From Research to Advocacy. Evidenced-Based Advocacy: What it is? Steps towards building the advocacy plan. Advocacy – Key Points. Different types of advocacy are suited to different contexts
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From Research to Advocacy
Evidenced-Based Advocacy: What it is? Steps towards building the advocacy plan
Telling your story to a decision maker, persuading someone about why it is important to advance a particular cause; building a case or position.
Generally, advocacy is active support of a cause, idea or a policy – a set of organized (planned) activities designed to influence the policies and actions of others to achieve positive changes for your constituency… based on the experience and knowledge (evidence) of working directly with ….. (your constituency).
Evidence-based advocacyis a process based on data and information. Needs are assessed with a view to advocating for improving current efforts as well as identifying gaps. The process integrates otherwise independent data from different sectors: research, policy, action groups, clinicians, practitioners etc., into an analysis to inform advocacy.
Advocacy is defined as the continuous and adaptive process of gathering, organizing and formulating information and data into an effective argument, which is then communicated to policy-makers through various interpersonal and mass media communication channels. Through advocacy, UNICEF seeks to influence policymakers, political and social leaders, to create an enabling policy and legislative environment and allocate resources equitably. [UNICEF]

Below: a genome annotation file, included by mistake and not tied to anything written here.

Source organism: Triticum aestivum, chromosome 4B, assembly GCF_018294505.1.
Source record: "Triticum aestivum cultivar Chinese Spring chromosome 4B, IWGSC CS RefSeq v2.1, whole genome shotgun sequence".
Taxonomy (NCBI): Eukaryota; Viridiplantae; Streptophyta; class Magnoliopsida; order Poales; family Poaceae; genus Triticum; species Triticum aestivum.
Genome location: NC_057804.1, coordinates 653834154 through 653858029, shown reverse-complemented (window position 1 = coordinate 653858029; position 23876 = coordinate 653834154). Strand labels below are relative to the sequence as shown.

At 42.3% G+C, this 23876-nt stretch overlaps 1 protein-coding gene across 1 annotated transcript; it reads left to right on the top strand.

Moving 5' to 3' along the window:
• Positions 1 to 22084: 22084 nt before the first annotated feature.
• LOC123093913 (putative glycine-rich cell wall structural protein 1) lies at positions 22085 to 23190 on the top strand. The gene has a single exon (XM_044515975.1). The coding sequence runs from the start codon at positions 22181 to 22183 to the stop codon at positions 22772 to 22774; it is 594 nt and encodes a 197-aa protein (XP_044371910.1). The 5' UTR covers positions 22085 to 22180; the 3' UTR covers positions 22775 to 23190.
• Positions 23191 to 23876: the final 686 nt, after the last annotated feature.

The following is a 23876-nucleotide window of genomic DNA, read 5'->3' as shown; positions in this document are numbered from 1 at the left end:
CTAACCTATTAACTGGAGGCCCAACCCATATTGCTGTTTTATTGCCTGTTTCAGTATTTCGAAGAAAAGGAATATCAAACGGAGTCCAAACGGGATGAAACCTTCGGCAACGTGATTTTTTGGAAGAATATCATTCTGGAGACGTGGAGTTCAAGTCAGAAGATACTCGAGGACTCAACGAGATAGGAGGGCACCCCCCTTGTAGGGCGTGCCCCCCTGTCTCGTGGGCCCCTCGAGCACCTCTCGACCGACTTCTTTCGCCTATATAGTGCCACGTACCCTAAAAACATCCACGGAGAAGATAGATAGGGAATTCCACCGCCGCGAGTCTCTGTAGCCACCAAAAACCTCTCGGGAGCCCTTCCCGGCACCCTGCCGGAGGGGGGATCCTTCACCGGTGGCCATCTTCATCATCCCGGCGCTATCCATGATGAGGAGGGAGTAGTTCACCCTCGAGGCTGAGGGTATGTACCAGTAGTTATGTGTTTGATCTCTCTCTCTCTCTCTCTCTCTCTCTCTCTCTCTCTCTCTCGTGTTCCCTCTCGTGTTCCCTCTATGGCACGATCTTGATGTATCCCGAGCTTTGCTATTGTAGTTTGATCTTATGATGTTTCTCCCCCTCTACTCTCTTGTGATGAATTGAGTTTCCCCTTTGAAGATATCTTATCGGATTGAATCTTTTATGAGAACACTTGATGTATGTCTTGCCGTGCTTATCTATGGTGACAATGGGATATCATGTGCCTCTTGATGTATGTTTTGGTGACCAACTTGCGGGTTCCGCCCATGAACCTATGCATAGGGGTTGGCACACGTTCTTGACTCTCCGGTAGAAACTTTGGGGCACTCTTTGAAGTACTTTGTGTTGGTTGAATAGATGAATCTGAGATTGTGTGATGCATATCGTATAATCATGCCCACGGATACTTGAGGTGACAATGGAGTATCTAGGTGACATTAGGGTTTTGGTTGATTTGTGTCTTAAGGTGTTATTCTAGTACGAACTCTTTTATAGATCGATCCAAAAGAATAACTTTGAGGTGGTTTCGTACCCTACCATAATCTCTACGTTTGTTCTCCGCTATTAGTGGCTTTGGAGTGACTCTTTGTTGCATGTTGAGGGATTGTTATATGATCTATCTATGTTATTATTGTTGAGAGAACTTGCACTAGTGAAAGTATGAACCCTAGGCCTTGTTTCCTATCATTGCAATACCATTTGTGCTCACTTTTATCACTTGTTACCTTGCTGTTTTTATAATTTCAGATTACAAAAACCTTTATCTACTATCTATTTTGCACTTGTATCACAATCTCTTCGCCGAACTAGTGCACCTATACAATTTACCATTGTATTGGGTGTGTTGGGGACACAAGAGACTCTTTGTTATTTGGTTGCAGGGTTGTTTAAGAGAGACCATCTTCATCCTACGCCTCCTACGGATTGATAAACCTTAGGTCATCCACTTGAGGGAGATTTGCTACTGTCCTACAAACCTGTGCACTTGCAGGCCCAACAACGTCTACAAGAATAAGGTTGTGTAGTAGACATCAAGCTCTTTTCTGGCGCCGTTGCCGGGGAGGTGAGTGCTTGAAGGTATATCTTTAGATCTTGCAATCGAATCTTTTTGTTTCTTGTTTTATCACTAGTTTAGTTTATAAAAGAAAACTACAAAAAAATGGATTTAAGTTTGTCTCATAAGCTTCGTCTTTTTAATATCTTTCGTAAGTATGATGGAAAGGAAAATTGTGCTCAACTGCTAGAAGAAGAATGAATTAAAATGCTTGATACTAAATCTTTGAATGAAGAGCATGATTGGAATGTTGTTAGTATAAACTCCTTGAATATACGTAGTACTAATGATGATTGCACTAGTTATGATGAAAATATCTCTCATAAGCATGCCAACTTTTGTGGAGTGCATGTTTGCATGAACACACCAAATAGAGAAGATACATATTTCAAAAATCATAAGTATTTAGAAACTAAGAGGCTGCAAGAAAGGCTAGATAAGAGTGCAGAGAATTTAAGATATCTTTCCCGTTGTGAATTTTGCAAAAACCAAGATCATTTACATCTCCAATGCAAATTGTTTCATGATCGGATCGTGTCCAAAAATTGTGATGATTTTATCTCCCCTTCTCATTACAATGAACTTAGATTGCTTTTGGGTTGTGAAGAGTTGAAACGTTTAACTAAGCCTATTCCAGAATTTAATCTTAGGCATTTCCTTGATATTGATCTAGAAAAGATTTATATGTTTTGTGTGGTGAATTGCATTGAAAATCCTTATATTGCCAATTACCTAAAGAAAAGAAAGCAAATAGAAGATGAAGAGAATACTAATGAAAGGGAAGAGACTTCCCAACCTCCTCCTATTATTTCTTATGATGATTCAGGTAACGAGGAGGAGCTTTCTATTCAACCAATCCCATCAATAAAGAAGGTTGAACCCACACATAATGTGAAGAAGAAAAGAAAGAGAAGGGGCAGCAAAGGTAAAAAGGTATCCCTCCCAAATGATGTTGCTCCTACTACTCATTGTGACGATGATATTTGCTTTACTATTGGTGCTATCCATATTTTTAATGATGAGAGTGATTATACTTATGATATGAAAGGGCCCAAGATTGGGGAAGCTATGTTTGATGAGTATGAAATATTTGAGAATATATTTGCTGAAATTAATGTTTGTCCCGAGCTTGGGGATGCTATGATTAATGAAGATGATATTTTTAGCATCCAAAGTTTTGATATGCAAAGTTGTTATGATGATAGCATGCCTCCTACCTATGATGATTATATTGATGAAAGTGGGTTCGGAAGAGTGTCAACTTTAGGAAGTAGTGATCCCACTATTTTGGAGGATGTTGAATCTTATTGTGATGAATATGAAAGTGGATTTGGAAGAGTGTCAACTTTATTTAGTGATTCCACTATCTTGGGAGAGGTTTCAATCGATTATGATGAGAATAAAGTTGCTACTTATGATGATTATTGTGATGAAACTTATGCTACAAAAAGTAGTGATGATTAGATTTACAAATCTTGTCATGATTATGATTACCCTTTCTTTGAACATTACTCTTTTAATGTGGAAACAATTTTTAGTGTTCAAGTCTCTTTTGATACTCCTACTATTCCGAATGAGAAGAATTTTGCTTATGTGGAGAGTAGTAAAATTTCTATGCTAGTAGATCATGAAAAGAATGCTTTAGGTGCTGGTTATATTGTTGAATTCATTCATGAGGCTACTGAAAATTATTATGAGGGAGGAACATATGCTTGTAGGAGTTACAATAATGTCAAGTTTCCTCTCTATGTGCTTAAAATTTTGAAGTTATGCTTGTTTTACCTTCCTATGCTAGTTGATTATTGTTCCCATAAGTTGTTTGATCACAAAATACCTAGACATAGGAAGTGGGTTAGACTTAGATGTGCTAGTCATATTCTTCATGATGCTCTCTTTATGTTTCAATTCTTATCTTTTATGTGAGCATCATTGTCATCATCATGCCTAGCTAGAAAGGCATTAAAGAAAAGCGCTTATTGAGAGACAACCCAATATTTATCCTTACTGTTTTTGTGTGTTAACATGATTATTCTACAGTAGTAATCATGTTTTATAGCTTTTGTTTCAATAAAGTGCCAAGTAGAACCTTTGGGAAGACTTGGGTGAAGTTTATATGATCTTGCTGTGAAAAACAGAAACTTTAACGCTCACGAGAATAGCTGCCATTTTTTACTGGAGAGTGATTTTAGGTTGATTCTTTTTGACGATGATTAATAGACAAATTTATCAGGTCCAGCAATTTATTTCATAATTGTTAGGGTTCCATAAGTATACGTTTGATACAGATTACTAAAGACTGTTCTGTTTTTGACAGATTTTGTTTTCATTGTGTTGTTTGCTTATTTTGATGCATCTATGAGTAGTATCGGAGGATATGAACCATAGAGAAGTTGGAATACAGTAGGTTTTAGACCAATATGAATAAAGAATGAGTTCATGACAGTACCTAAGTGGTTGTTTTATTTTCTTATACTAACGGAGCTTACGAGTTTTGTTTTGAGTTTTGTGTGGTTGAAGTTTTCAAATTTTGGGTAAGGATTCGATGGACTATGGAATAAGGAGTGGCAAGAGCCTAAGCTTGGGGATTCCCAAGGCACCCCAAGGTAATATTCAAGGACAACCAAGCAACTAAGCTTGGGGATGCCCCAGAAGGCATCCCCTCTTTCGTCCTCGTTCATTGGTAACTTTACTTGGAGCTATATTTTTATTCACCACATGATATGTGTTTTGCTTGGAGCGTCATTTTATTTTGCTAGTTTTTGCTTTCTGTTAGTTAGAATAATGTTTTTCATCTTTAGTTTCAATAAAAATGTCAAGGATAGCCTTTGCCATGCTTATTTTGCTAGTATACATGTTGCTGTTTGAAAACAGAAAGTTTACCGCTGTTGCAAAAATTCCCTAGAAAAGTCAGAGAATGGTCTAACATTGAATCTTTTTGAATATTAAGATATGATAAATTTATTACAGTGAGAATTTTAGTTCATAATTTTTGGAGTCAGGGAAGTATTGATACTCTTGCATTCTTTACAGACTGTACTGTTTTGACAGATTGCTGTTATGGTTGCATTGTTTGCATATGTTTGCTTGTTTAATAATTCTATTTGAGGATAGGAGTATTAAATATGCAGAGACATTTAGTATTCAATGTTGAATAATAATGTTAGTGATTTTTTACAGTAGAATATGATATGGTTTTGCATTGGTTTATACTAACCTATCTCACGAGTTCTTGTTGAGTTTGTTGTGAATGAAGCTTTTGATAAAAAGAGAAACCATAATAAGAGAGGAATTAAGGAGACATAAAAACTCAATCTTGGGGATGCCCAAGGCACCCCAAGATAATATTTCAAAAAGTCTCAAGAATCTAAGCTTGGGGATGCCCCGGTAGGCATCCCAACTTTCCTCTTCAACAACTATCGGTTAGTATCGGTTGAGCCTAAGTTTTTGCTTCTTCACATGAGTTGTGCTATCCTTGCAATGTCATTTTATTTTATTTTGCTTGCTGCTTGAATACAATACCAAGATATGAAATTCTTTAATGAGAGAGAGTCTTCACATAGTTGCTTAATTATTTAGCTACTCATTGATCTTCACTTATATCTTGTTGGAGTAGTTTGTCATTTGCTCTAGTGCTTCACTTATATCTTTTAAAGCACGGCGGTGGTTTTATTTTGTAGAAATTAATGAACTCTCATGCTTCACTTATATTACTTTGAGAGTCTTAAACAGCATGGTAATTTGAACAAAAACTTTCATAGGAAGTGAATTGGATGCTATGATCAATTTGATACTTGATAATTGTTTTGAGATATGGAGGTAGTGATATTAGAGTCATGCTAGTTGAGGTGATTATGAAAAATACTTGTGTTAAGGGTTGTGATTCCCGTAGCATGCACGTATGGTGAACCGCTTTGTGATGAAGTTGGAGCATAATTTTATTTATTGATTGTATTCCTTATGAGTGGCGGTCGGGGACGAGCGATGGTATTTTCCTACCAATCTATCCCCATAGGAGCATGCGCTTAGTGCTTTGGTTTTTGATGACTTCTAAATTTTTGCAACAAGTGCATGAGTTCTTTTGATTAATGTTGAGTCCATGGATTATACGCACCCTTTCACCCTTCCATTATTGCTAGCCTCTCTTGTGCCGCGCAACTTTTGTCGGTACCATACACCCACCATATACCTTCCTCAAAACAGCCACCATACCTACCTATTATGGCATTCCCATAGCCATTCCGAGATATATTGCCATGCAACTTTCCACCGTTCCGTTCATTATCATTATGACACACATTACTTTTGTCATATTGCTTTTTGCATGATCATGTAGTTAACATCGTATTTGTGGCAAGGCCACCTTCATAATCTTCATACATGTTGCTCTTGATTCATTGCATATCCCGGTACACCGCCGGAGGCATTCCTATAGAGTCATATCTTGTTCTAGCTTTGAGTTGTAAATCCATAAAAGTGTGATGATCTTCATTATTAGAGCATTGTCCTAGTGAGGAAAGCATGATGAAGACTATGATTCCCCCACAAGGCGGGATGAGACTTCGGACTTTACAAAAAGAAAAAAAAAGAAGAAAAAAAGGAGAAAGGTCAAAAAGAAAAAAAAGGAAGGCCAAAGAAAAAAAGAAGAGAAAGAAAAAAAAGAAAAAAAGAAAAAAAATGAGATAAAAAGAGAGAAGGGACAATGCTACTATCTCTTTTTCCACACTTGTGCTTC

What is our situation? What is happening in our country on a particular issue?
How does it affect us? Our political, economic, education, health, among other systems? Our communities? Our families?
Why is this happening? What are some benefits and barriers?
Who are relevant stakeholders? Who are in positions of authority?
What is our vision? What is our message? What can we do about it? How do we convey it?
How do we know our vision/message is working? Can we be effective?
Evidence is a larger, more integrated and succinct interpretation of the data. Evidence has been defined in different ways by researchers and policymakers. It is usually associated with the idea of “proof” and substantiation of a hypothesis or theory. The process of evidence gathering necessitates the collection of sound, reliable and valid information or “data”.
Data are a collection of facts that can be used as the basis to build the “substantiation” or the body of evidence necessary for convincing advocacy. In and of itself, data on a particular issue may represent a set of facts. The interpretation and appropriate use of such data serve as the evidence needed to advance the advocacy message and tell the story.
Careful examination of collected information is the evidence-building process
Sound information and data (evidence) ensure that
your advocacy and policy demands:
Are realistic and representative;
Provide evidence about the problem, likely impact of change, feasibility of possible solutions, and who is responsible to make change;
Accurately represent needs, priorities and interests of your constituencies; and
Enhance your credibility and professionalism.
Conduct a situation and contextual analysis
Comprehensive collection, organization and preparation of evidence using quantitative, qualitative and blended strategies
Identification of specific priority goals and issues
Identification of target audiences
Build political will/alliances – coalition building, meeting decision-makers, awareness building to develop a multi-sectoral advocacy team
Multi-sectoral advocacy team craft short, meaningful and relevant messages
Disseminate messages to appropriate stakeholders
Assess the impact of the whole process
Goals: Broad and encompassing statement that can be achieved over a long period of time
Objectives: Concrete, realistic step towards achieving the goal
Both goals and objectives must be SMART
Goals and objectives lead to strategies/activities and are the building blocks of the evidenced-based advocacy plan of action